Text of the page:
On Tuesday night, Carlota Santana's Spanish dance company, Flamenco Vivo, opened at the Joyce Theater, where it will be performing until the end of this week. The company consists of seven dancers-four women and three men-in addition to Santana herself, who appears as a sort of celebrity in two of the eight works presented.
First on the program was "Palillos y Pies"-which literally translates as "sticks and feet"-a work for the entire company, choreographed by one of its members, Pilar Andujar. The playbill relates that the piece is "based on the old, almost forgotten tradition, the use of the castañuela-castanet," which is rarely, if ever, used in modern flamenco dancing. "This tiny instrument once said 'Spanish Dance' to the world," the footnote continues. "Here it is revived in a new setting."
This new setting is one of dramatic lighting, designed by Brenda Gray, sleek costuming, and thoroughly greased hair, with a significant contribution from the fog machine. Andujar, who also performs in her own work, does a tidy job of manipulating formations of dancers on the stage, smoothly guiding the focus of the viewer on a duet here, a solo there, and a few group sections thrown in for good measure. But the piece lacked depth. Andujar, it seems, was more concerned with appealing to a modern aesthetic than maintaining the character of the traditional dance form.
Luckily, that character surfaced later in the program and even emanated strongly from certain solo dancers, though, at least in part, the musicians must be credited for their presence. Although the first work on the program was danced to taped music, every other piece was performed with an ensemble of live musicians. Two vocalists, two guitarists, a flautist, and a percussionist all accompanied and collaborated with the dancers in the structured improvisation that exhibited a sort of call-and-response relationship between the performers that is seldom seen on stage today.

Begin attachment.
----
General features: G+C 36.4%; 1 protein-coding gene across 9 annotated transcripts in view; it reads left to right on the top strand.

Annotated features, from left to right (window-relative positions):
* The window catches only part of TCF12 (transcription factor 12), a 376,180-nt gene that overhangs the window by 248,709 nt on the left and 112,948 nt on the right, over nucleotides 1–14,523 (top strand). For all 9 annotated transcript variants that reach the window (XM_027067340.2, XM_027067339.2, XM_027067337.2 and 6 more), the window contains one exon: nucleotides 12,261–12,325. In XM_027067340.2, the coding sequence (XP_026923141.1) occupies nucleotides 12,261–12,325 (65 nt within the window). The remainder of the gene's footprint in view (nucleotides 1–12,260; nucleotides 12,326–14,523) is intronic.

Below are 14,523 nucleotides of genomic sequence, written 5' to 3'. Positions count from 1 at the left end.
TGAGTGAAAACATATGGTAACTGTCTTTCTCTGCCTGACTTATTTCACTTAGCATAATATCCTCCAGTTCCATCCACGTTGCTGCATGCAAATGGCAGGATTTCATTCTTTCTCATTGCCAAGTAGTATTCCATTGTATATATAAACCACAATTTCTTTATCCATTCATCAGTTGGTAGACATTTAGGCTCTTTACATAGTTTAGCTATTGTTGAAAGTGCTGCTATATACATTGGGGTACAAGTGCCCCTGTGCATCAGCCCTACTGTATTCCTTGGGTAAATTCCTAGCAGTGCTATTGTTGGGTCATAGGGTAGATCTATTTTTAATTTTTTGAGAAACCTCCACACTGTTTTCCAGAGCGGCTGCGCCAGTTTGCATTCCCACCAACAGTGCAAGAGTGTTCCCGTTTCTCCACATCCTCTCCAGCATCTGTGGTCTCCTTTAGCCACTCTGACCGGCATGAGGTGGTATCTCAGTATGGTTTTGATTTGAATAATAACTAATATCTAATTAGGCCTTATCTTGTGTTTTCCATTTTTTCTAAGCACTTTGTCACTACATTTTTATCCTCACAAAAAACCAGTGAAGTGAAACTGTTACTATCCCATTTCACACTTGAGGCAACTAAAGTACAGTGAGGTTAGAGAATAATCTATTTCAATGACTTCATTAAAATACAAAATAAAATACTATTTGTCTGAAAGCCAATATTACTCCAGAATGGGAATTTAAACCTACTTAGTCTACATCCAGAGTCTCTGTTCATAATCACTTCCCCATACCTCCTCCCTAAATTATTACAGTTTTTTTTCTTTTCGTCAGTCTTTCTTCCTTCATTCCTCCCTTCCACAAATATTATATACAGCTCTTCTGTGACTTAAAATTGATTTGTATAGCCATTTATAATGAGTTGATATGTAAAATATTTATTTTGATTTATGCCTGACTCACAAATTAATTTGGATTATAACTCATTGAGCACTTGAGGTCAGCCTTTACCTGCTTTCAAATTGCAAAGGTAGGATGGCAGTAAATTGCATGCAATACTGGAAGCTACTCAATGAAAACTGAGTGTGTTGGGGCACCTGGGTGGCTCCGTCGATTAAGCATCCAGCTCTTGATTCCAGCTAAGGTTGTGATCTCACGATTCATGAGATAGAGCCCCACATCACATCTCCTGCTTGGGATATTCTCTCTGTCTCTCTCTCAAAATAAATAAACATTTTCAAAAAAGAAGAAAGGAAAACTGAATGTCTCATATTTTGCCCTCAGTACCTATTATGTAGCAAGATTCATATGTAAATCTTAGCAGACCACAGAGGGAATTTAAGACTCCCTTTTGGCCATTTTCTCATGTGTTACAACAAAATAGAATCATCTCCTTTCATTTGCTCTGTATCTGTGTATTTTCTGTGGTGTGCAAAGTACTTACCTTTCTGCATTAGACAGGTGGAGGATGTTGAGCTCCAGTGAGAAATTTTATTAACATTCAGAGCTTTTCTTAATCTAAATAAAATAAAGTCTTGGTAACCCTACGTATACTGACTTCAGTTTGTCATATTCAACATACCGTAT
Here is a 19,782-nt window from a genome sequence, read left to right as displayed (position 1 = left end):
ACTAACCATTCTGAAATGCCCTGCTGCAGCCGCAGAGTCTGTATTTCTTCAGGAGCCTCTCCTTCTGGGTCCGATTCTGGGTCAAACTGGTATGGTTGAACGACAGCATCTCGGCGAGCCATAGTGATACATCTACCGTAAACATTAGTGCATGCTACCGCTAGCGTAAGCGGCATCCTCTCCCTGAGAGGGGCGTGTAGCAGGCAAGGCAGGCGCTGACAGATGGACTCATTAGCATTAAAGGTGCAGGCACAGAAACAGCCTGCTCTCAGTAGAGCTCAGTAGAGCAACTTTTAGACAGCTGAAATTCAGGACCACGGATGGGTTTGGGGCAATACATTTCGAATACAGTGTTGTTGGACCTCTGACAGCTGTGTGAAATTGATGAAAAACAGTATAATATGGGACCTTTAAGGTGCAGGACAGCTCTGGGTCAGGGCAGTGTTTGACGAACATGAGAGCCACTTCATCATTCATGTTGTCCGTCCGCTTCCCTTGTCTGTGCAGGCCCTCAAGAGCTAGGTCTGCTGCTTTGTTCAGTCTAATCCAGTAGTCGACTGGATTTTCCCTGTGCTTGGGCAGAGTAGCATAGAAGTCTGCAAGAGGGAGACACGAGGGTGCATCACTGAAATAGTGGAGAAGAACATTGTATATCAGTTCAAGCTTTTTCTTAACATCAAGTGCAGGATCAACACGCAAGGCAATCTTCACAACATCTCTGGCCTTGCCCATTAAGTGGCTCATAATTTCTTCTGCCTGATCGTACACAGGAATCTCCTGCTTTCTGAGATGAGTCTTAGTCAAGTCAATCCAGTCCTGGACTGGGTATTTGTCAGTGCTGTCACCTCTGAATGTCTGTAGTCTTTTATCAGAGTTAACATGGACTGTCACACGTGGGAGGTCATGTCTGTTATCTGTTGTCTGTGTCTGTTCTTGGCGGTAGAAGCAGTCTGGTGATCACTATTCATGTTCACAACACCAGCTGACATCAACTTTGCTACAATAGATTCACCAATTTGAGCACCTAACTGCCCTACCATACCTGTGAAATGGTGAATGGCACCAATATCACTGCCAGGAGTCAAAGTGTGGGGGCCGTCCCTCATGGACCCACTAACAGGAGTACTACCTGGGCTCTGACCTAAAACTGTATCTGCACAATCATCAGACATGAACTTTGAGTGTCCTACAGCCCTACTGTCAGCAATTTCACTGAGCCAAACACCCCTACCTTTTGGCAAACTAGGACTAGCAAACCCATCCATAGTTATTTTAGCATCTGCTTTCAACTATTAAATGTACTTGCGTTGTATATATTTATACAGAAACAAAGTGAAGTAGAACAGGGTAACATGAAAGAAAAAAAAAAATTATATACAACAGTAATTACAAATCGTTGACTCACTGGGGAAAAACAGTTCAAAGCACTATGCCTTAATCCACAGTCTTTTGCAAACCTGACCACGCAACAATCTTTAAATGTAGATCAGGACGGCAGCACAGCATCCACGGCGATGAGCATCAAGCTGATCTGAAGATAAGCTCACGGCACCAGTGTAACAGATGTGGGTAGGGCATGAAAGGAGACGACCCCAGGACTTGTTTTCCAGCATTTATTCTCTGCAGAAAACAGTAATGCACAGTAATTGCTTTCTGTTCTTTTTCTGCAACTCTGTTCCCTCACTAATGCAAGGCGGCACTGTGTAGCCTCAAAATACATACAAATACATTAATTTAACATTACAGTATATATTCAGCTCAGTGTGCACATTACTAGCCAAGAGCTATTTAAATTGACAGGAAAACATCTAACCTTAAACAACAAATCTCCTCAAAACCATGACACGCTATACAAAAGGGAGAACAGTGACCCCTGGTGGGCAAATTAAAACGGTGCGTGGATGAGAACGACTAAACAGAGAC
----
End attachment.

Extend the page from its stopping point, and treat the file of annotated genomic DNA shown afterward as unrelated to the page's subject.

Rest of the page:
Rarely is choreography danced to live music, rarely are the musicians actually seated on the stage, and even less frequently do the musicians have the opportunity to take such an active role in the performance. Watching the dancers and musicians interacting, motioning to and playing off of one another, was thrilling. The group displayed a remarkable ability to draw the audience into the intimate and imaginative community established and explored before their very eyes. For this reason, the performance became more and more exciting as it moved along.
The evening peaked with two solo dances. Andujar danced the first. She wore a stunning white dress with fringe that shook and swirled around her torso, accentuating the spirals of her body while she displayed an exciting contrast between the fierce and flirtatious qualities of her movement. The second solo dance was created and performed by Rafael Peral. More so than any other dancer on stage that evening, Peral truly developed a character on the stage that moved beyond the more conventional, competitive aspect of flamenco dancing into a genuine joy of performance that the audience perceived and responded to immediately.
Although the program had its ups and downs, the overall impression was one of a passion for and a commitment to a dance form that is rarely given adequate attention in this city. If you wish to explore flamenco dancing, this is an excellent opportunity.